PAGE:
A symposium was held at the University of California, San Diego, to honor the contributions of Nobel Laureate, George Palade, to cell biology. The speakers included Günter Blobel, on the structure and function of nuclear pore complexes; Peter Walter, on the unfolded protein response in health and disease; Randy Schekman, on human disease-linked mutations in the COPII machinery; Scott Emr, on the regulation of plasma membrane composition by selective endocytosis; Roger Kornberg, on the structure and function of the transcription machinery; Peter Novick, on the regulation of rab GTPases along the secretory pathway; Jim Spudich, on the mechanism of the enigmatic myosin VI motor; and Joe Goldstein, on the function of the Niemann-Pick C (NPC)-linked gene products, NPC1 and NPC2, in cholesterol transport. Their work showcased the multidisciplinary nature, diversity, and vitality of cell biology. In the words of George Palade, their talks also illustrated “how cell biology could be used to understand disease and how disease could be used to discover normal cell biology.” An integrated understanding of the cellular machinery will be essential in tackling the plethora of questions and challenges posed by completion of the human genome and for understanding the molecular mechanisms underlying human disease.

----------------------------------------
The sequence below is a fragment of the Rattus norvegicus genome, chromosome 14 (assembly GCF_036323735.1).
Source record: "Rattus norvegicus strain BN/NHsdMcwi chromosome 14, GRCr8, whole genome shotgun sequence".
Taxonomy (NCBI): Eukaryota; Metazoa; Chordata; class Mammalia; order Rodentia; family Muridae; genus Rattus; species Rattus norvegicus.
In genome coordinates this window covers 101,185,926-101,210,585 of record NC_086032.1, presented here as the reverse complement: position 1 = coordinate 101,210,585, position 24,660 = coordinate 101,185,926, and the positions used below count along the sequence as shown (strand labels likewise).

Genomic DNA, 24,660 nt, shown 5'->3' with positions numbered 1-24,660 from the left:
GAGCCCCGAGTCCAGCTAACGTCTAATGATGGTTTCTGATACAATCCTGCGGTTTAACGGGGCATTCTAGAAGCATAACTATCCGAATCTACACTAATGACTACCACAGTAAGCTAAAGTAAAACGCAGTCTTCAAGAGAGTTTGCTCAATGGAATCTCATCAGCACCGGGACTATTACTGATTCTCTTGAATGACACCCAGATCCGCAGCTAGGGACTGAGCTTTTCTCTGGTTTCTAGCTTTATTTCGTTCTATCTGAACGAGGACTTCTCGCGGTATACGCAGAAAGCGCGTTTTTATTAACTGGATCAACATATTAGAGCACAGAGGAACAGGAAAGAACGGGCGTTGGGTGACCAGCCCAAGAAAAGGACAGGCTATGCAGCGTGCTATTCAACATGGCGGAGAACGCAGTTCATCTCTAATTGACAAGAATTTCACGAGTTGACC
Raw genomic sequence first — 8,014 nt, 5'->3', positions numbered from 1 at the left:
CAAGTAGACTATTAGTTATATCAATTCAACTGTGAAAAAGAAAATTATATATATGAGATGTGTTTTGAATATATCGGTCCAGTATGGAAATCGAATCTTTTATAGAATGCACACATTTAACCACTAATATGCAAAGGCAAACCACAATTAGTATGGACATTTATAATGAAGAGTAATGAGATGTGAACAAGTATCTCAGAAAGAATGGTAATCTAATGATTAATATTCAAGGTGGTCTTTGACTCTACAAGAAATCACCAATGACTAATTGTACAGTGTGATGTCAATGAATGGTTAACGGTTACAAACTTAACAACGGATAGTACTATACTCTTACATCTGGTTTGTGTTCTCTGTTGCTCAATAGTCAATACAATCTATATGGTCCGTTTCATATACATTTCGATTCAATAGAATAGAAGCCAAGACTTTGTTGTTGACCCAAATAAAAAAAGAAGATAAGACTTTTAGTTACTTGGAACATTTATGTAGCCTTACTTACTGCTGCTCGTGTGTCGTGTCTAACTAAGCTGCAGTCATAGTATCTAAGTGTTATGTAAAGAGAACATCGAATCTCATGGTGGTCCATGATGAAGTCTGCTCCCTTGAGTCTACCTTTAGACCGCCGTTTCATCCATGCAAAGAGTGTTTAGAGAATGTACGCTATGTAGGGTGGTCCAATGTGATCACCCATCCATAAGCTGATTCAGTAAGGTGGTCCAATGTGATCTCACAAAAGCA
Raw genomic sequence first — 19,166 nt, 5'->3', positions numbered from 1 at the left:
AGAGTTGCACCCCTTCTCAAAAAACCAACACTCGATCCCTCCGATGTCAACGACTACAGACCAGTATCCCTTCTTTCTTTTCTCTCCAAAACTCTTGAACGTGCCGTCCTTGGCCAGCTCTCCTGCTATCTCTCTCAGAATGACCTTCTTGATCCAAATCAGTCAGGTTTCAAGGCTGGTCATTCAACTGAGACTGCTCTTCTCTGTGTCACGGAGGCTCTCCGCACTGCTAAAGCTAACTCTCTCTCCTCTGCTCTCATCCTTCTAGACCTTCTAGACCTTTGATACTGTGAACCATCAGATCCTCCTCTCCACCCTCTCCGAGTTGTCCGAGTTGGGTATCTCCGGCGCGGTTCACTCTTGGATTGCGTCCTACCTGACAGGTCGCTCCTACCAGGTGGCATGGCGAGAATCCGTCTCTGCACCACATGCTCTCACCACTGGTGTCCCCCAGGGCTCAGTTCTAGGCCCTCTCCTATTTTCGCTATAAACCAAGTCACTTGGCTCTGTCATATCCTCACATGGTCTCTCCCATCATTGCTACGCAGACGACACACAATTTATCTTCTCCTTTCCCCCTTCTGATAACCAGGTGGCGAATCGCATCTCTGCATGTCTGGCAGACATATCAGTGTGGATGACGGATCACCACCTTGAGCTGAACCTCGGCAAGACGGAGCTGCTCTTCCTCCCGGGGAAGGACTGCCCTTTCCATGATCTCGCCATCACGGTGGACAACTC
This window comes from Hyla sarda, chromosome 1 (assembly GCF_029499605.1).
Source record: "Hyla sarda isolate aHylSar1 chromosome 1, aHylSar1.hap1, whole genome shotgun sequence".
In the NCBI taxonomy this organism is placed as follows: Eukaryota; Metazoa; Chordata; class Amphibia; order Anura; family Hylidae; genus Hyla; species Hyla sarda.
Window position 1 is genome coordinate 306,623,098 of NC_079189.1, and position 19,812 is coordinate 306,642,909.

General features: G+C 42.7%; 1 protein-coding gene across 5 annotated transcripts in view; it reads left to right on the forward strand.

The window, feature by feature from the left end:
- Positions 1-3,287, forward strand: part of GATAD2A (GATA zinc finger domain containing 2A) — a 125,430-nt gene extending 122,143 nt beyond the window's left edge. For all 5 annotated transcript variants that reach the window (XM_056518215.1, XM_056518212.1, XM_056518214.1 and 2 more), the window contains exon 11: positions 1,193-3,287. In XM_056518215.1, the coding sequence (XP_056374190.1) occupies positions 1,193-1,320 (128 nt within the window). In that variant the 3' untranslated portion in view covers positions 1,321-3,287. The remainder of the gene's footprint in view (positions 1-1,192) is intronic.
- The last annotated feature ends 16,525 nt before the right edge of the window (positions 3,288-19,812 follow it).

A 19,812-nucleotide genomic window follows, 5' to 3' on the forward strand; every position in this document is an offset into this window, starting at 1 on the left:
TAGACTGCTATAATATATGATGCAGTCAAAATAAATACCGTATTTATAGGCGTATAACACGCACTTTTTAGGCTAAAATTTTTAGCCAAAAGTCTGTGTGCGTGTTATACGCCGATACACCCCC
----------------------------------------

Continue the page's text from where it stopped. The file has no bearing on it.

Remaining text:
This Theme Issue is dedicated to the topic ‘Mechanics: from nano to macro’ and marks the 75th birthday of Dr J. Michael T. Thompson, Fellow of the Royal Society, whose current affiliations are as follows: (i) Honorary Fellow, Department of Applied Mathematics and Theoretical Physics, Centre for Mathematical Sciences, University of Cambridge; (ii) Emeritus Professor of Nonlinear Dynamics, Department of Civil, Environmental and Geomatic Engineering, University College London; and (iii) Professor of Theoretical and Applied Dynamics (Distinguished Sixth Century Chair, part-time), University of Aberdeen. He also serves as Chairman of the Board of Directors at ES-Consult (consulting engineers) in Copenhagen, Denmark. The pertinent question that arises from the very start is: should we first salute Michael and then describe the Theme Issue, or vice versa? Indeed, according to Blaise Pascal (1623–1662), the last thing one discovers in composing a work is what to put first. I would like to take the liberty of deviating from the tradition of the Philosophical Transactions and start with the tribute to Michael; after all he is the prime cause of this Theme Issue.